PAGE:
Channel-agnostic, location-based marketing is when brands use location data to create individualized, unique content for each customer. This marketing strategy takes key data points like zip code, region, language, or time zone to pinpoint where customers are located. Then, brands can send customers marketing messages that resonate with their location.
When you add in channel specificity, however, location-based marketing can become even more effective. Take mobile, for example. Customers always have their phones with them—over 80% of the total global population carries a smartphone. And, because customers’ locations can be tracked through smartphones, location-based mobile marketing can become an extremely effective marketing tool. Let’s dig into how.
Why Use Location-Based Mobile Marketing?
It’s no surprise that the secret to creating a stand-out customer experience is to personalize your marketing messages for each individual customer. Because location-based mobile marketing is based on where each user’s mobile device is, it’s inherently personalized. In fact, according to a survey from Statista, 89% of respondents said location-based marketing increased sales, 86% of respondents said it improved the size of the customer base, and 84% pointed to increased customer engagement.
For example, a user in Ohio isn’t going to get the same messages as a person in Florida. This is a simple, high-level segmentation that will make a customer feel like you’re sending messages only to them. Take it a step further and personalize by zip code and you’ve got yourself a highly personalized marketing strategy, guaranteed to make your customers feel like they’re the center of every campaign.
Next, we’ll run through some of the different types of location-based mobile marketing that can help attract and delight your customers.
Types of Location-Based Mobile Marketing
There are a variety of types of location-based mobile marketing strategies that your brand can implement to increase personalization for each individual customer. Not only will location-specific marketing messages be more personal, but they’ll resonate better with the customer, increasing the chances for conversion.
Geo-fencing is likely what you first think of when you hear “location-based mobile marketing.” Geo-fencing is when a brand sets a certain radius around specific locations—like their storefront—and then, when a customer enters that digitally fenced-in area, the brand can send specific marketing messages related to the central location.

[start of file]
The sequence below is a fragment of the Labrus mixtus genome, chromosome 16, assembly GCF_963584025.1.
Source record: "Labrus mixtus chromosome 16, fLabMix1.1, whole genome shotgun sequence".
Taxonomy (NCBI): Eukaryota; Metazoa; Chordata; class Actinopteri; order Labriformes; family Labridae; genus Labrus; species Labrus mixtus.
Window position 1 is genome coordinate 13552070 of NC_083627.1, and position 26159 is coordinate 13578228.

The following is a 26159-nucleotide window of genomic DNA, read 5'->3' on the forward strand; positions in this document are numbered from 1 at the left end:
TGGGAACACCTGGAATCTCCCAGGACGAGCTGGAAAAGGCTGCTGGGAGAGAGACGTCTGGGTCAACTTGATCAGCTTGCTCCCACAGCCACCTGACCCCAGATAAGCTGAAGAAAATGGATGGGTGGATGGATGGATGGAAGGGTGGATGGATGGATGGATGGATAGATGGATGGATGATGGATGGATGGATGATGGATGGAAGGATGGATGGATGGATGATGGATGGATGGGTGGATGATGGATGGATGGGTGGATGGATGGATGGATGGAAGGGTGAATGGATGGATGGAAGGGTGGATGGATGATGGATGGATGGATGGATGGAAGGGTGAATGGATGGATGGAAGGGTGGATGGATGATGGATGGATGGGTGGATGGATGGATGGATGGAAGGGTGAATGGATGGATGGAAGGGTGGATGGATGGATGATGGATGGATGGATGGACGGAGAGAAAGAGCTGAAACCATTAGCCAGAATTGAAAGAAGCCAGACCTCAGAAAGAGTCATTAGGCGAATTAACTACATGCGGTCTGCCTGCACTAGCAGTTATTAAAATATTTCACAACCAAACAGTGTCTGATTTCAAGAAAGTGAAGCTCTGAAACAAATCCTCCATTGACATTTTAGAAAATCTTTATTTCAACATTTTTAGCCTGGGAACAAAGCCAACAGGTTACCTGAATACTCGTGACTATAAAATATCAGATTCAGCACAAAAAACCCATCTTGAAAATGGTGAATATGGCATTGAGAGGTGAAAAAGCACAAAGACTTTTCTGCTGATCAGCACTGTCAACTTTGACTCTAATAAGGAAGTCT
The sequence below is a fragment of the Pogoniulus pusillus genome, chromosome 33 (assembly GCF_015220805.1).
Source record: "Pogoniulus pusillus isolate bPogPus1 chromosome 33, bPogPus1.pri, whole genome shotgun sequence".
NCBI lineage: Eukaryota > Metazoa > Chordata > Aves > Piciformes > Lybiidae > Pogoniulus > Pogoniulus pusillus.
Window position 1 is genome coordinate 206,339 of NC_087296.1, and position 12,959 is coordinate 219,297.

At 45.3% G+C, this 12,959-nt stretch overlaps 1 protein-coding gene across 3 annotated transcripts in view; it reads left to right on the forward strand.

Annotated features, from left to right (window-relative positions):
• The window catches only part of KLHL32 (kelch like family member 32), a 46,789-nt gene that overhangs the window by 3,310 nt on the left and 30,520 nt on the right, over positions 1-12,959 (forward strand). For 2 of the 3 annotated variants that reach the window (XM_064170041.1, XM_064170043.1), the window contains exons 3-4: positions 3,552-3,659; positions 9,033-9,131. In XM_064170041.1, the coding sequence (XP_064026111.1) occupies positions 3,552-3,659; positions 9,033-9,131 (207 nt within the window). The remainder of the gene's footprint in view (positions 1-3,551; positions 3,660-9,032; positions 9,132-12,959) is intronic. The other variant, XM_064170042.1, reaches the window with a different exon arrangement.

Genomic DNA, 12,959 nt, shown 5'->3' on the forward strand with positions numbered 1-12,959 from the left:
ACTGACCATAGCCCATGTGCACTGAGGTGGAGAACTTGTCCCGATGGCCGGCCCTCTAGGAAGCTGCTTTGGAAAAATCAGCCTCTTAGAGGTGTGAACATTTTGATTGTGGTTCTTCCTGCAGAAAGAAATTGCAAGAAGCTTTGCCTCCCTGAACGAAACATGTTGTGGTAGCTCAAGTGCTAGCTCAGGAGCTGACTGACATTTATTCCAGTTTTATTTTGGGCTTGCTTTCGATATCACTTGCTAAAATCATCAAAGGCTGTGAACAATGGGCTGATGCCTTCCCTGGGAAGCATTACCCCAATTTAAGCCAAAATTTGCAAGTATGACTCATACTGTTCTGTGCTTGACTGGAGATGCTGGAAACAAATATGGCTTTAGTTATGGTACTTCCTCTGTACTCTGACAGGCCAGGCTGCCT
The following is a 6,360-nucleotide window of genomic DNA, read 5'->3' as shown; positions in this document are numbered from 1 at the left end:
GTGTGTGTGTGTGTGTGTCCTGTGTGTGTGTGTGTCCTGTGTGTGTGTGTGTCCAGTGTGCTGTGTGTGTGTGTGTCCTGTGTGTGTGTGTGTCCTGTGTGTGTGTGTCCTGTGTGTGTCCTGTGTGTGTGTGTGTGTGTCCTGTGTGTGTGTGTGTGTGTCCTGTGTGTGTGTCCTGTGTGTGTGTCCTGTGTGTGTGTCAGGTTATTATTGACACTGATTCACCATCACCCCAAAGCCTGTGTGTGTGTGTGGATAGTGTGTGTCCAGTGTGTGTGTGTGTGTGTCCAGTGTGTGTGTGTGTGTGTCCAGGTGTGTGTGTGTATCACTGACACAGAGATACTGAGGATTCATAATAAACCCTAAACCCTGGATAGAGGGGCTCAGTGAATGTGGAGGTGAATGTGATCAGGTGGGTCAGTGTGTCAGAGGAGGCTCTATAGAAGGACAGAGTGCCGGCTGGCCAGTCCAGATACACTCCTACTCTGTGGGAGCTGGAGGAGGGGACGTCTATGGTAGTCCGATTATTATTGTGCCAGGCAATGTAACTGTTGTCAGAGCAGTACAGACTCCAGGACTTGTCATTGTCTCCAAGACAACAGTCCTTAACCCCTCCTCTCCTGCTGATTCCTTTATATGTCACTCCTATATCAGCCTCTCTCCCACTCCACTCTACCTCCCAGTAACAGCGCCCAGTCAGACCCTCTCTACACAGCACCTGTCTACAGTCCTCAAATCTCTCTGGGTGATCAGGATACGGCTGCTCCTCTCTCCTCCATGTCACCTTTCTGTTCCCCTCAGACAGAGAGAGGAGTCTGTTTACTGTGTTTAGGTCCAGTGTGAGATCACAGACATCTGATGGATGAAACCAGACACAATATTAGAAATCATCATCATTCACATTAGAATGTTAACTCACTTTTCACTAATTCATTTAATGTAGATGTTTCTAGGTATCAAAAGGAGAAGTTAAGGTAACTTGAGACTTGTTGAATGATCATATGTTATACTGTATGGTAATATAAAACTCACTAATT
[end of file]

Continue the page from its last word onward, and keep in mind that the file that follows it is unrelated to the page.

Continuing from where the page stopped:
You know when you’re going on vacation and your plane lands, your cell signal comes back, and you have a push notification specific to your location? That’s geofencing. It’s a large fence, sure, but it still qualifies. RetailMeNot, a platform to find the best coupons for a variety of stores, for example, provides coupons from stores in your immediate area, keeping relevance and value top of mind for every customer.
As another example, Radar, a geofencing platform, helps bridge the gap between digital and physical by helping brands reach customers on mobile when it makes the most sense. In our DBM video series, Nick Patrick, CEO and co-founder of Radar, highlights how a great customer experience needs to be frictionless, and how geofencing can contribute to a seamless, consistent experience.
“Effective marketing is all about reaching the right person with the right message at the right place and time, and the smartest mobile marketing teams use location as a critical input.” – Nick Patrick
Geo-conquesting is a way to use geo-fencing, but instead of using your own store as the fenced location, you can target shoppers at competitors’ locations, in the hopes they’ll turn on their heels and come to your store.
One of the most well-known examples of geo-conquesting is Burger King’s “Whopper Detour.” When customers were within 600 feet of a McDonald’s, customers who had the Burger King app—and notifications enabled—would get a push notification offering a coupon for a one-cent Whopper. Cutthroat, but brilliant. This campaign proved to be a huge success by driving 1.5 million app downloads.
This type of location-based mobile marketing taps into the built-in Bluetooth on users’ phones. Beacon marketing uses physical devices—beacons—to communicate with nearby devices. So, for example, a store could have beacons set up to deliver information or promotions to shoppers’ phones as they walk by specific displays or products.
The hospitality industry (pre-COVID) had started to take advantage of beacon marketing. When hotel guests walk into a Starwood Hotels & Resorts location, for example, they would receive a digital room key sent directly to their mobile device via a beacon. Other hospitality brands use beacons to unlock hotel maps and answer guests’ questions. Beacons save time and money, making them an incredibly efficient form of location-based mobile marketing.
Connecting Locations Across Channels
While mobile may seem like the obvious choice to reach users with location-based marketing, the focus should always be to create a seamless experience, regardless of marketing channel. Location-based marketing can be applied to capture customers’ attention on their devices while they’re out and about, but that doesn’t mean it can’t be applied to a variety of marketing channels.
But, when a customer is on their phone, consider what they may be doing with it. What might they be looking for? How can your app improve their experience? Instead of flooding their home screens with vague, general messaging, be the brand that helps customers out with personal, unique, location-based mobile marketing.
To learn more about how Iterable can help bring your location-based cross-channel marketing strategy to life, schedule a demo today.